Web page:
Posts Tagged ‘Tom McCarthy’

Blackpaint 403 – Gunslinging, Carbon and the Dummy Chamber

July 11, 2013

Sam Francis

I’ve been reading “Pacific Standard Time, LA Art 1945-1980” and I’ve been surprised to find that Francis did some Minimalist paintings as well as “happenings” in later 60s, like skiers with coloured smoke flares in Japan and “Helicopter Sky Painting”, again with smoke flares, also in Japan.  Buy the book if you can find it; it’s great.  Published by Tate.

Artists and guns

As well as Niki de Sainte Phalle, other artists used firearms in their work; Joe Goode produced a “Shotgun” series. in which he fired pellets at his canvases to reveal lower layers of paint – and Chris Burden staged a performance in 1971 called “Shoot”, in which a friend shot him in the arm with a .22 bullet from 15 feet.

A Field in England (cont.)

I’ve seen a couple of reviews since last blog and watched the film again; I missed the Western nature of the final shoot-out completely.  Seems unmissable now, when you see the big hats, dark cloaks, bloody wounds.  To make it even more obvious to me, the film that clocked in as the recording came to an end was “Chato’s Land” – like a continuation in colour!  Later, I caught the last shoot-out in Michael Winner’s 1971 “Lawman”.  Cold-eyed Terminator Burt Lancaster leaving three cowboys dead in the dust, including one shot in the back whilst trying to run away; the pathetic suicide of Lee J Cobb, on seeing the death of his son moments before.  Somehow colder and more depressing than “Unforgiven”, or “Pat Garrett and Billy the Kid”, films which explore similar or comparable themes – is that down to Winner or Lancaster?

Since I’m on about Westerns, I have to mention “Charge at Feather River” which was on recently, because it was the first film I ever saw, in 3D, back in 1953 – lances coming towards you, repeated three times at least – but also because it was based on the Battle of Beecher’s Island, in which, in 1868,  the Cheyenne chief Roman Nose was killed, besieging a small cavalry force under Colonel Forsythe ; (see the Buffalo Bill Annual 1951).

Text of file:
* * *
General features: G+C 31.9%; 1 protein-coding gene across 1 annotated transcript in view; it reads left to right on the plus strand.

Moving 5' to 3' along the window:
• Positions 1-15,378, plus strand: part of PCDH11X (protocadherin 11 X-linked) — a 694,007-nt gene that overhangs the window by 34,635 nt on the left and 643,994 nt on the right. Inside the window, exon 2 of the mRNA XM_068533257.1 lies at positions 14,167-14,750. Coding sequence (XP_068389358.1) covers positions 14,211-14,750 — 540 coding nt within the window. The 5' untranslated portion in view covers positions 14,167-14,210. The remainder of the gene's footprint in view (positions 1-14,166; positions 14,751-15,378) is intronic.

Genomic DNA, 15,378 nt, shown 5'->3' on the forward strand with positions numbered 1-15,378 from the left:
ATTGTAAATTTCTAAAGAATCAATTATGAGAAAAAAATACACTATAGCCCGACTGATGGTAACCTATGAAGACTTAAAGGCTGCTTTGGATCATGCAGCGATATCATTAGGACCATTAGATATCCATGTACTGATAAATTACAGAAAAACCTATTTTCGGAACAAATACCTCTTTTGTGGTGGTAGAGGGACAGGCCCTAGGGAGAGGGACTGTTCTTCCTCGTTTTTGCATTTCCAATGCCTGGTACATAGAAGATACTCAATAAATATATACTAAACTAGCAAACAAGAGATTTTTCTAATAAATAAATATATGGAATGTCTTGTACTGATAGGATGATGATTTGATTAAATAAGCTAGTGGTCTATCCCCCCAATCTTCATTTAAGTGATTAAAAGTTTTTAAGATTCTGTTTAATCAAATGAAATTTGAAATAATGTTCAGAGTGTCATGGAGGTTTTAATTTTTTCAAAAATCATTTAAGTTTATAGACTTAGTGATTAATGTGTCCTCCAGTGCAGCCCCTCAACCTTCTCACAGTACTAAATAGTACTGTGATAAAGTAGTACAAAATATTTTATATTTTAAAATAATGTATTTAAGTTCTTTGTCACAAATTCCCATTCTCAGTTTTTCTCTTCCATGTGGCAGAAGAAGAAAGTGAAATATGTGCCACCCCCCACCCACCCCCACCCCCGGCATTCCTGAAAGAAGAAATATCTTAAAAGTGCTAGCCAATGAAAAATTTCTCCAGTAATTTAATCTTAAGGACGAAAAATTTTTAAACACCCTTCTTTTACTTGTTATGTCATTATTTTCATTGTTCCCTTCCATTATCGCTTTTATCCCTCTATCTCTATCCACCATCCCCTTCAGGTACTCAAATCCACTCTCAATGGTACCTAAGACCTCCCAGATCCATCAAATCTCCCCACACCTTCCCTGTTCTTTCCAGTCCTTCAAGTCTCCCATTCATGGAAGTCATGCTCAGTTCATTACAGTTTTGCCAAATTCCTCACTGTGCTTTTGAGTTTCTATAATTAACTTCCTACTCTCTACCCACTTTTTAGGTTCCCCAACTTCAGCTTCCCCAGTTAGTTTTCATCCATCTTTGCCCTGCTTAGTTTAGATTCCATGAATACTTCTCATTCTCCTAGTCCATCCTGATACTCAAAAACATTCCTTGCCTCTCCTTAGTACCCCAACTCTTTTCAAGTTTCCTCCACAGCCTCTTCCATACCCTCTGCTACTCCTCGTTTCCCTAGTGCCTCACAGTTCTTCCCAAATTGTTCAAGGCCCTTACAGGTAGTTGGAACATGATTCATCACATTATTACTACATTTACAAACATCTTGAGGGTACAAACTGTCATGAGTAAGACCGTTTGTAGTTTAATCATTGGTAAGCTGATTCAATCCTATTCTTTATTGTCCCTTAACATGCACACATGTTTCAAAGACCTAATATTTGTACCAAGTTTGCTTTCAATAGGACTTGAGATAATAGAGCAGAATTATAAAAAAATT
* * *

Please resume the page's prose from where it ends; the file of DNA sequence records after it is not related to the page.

buffalo bill

And Trooper Wilhelm, a minor character who died early on in the film battle, provided the name for the “Wilhelm Scream”.  This was a recorded death scream, originating from the film “Distant Drums”, when a character was killed by an alligator. George Lucas used the Scream in “Star Wars” apparently.  The screamer was Sheb Woolley, who died recently – not by alligator action – and who recorded “The (one-eyed, one-horned, flying) Purple People Eater”; yes, I’ve got it, on 78.

“C” by Tom McCarthy

The rather highbrow book group to which I belong chose this to read and discuss.  Why shouldn’t I be a member of such a group?  Look at the credentials I have displayed in the last couple of paragraphs.  The others are into French theory, though; Deleuze gets mentioned quite a lot; I keep my head down at these moments.

The book embraces, amongst other things, the breeding of silkworms and the manufacture of silk, early radio technology, pre-war European spas and medical thought, WW1 observer pilots, drug culture and seances in 1920s London, spying, and Egyptology – so a lot of research, which is convincing for the most part, if a bit tiresome at times.  The theme is connectivity, everything resembling something else,  being a metaphor or analog for something else, melting or morphing into something else; the C of the title is carbon, the stuff of life and matter (as well, no doubt, as cocaine, communication and loads of other C’s).

There’s one thing that puzzles me – the dummy chamber.  McCarthy explains, through a character,  that Egyptians built dummy chambers in their tombs to fool grave robbers into thinking they’d found the real thing,  As the main character in the novel progresses through a delirious, sub- Joycean dream sequence in which the connectivity thing is made explicit, he cries out “The Dummy Chamber!”, implying that there’s something beyond the merging, morphing, connecting thing…  Maybe he’s going for a Moby-Dick, whale of a book, here-comes-everybody-and-everything-type of reception.